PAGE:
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Great British Bake Off, 2014 - Patisserie week

Great British Bake Off, 2014 - Patisserie week

by Urvashi Roe 02 October 2014

The semi final of Great British Bake Off. Just four of the bakers are left and they all seemed to be feeling quietly confident though none of them were admitting to that except Chetna

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This week was patisserie week but it should rather have been entitled 'wahffer thin week'. You will see why in a mo.

The first semi final challenge was filo pastry. A worthy challenge but who really makes filo pastry? As Richard put it 'we have so many great shops in North London' why bother? But a challenge it was and they all got stuck in to making two different types of Baklavas. Paul was looking for a beautiful syrup binding a beautiful filling. Mary wanted a "wahffer thin" pastry.

The pastry is made with flour, water, vinegar and water and Luis had the great tip of just letting the KitchenAid do all the work in kneading it to build the gluten up to make is stretchy and elastic to work with. Most of the others seemed to knead by hand

Chetna was the only one to make two different types of pastry. A normal one and a chocolate one. Her flavours were chocolate filo with orange and pistachio and then a masala chai (of course as we are coming to expect nothing less than spice mixes).

Luis had his own interpretation of baklava. He was making filo flower shaped cups in a muffin tin to fit a rose and barberry filling. For his second bake he was making what looked more like filo cigars with a cashew, almond and carrot filling and a saffron syrup. I love how Luis uses saffron in his choices. Such a delicate flavour that is difficult to get right. Too much and it's too bitter. Too little and you've wasted about £10 worth of the strands!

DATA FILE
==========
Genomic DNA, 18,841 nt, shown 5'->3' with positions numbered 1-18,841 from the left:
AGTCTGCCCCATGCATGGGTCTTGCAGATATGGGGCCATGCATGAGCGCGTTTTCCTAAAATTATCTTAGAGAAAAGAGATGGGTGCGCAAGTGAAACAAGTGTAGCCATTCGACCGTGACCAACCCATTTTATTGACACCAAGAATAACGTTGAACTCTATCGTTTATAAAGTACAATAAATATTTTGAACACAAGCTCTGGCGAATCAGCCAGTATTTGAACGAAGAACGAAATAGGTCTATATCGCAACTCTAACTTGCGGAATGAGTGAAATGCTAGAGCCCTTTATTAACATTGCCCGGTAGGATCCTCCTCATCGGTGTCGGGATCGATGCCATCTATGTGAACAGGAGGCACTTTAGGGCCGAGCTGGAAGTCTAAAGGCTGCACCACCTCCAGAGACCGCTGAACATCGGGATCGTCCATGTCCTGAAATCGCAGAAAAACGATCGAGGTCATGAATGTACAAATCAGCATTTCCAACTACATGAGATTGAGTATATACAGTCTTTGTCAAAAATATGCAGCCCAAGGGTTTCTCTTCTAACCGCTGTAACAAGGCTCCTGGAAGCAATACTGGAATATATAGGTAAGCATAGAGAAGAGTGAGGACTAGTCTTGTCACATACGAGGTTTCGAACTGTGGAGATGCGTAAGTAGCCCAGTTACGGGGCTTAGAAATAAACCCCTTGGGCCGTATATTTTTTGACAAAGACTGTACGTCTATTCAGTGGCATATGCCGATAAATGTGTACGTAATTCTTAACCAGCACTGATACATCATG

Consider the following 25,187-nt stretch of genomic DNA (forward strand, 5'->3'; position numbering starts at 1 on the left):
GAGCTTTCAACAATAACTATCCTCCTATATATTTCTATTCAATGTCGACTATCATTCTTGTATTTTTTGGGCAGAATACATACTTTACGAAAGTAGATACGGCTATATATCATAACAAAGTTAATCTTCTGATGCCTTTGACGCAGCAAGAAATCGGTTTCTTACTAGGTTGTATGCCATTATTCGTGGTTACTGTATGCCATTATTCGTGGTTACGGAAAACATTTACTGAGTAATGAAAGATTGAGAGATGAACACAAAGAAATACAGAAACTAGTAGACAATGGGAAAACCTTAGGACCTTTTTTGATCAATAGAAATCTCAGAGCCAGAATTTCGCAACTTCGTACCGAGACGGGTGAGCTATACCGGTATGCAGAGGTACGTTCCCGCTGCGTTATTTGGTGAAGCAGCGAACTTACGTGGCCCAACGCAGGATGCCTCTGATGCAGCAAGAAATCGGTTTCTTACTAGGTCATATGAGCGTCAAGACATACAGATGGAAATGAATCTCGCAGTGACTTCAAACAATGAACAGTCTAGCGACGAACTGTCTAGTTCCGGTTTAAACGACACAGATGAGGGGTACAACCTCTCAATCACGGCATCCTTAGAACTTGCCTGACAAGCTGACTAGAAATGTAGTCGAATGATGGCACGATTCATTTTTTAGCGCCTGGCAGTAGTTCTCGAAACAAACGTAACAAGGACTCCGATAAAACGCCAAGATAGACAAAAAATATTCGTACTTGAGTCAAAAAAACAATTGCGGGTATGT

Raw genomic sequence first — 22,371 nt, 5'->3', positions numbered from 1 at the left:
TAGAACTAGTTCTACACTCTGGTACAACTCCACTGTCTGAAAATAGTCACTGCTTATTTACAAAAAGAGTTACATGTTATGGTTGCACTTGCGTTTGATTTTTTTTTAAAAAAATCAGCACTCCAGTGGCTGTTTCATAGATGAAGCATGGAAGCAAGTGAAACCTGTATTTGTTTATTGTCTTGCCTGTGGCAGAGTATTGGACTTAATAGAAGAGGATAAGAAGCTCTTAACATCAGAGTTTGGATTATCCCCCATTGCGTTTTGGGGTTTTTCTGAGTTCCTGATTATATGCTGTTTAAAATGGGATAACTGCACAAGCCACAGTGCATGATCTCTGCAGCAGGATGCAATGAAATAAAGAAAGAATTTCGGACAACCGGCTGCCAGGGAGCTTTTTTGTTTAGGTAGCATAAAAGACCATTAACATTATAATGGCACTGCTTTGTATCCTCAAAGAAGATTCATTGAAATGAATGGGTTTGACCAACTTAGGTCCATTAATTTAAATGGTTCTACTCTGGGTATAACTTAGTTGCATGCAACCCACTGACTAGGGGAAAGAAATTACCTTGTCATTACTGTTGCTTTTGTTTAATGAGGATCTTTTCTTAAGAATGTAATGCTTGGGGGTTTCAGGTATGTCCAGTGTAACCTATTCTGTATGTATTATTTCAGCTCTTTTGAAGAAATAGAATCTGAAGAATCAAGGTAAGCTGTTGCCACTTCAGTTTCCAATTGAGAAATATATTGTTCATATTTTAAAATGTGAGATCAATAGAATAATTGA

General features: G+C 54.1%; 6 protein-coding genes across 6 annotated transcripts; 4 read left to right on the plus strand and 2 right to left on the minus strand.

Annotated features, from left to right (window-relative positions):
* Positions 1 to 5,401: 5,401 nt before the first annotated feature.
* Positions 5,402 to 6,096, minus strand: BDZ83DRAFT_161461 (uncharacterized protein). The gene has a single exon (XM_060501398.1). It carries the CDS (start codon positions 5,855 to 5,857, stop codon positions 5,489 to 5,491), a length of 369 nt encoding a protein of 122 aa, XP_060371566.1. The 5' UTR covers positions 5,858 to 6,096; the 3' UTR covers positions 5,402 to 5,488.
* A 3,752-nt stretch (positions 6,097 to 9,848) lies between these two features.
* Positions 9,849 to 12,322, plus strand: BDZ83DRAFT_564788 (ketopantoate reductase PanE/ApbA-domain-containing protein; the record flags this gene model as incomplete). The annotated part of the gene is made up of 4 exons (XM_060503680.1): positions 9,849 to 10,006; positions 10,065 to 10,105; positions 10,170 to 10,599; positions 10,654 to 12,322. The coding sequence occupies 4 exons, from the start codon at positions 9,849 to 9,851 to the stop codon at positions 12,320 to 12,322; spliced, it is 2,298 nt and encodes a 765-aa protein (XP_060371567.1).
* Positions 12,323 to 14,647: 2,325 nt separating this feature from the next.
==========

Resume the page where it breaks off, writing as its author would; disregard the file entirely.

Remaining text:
Nancy went for something completely untraditional. She was making granola. Yes granola to go inside her breakfast baklava. What a genius idea. I would live this for breakfast right now. With a dollop of rose scented yoghurt perhaps. This was complemented with a coffee and chocolate baklava.

Richard opted to stay true to the baklava roots with a rose and pistachio combo in the traditional shape and then a walnut and almond version with a cinnamon syrup. Delicious and completely akin to those we see on the shelves of Turkish bakeries in North London. I would recommend Yasser Halim in Palmer's Green. They also use the filo for amazing savouries too.

Anyway, the challenge seemed to sail away. Before we knew it they were all playing up and being judged. Nancy had a great result with both. No negative comments. Her bonkers granola baklava idea was spot on. Richard received the same showers of praise. Luis did not. Paul commented that his pastries were not really Baklavas as there were no layers and the bakes were 'bone dry'. But I guess the saving grace for Luis was that both judges loved his flavours. Chetna also did not do too well. Though she had perfectly formed Baklavas in two different shapes and a good colour on her pastry, she was missing the layering too.

This week was patisserie week but it should rather have been entitled 'wahffer thin week'. You will see why in a mo.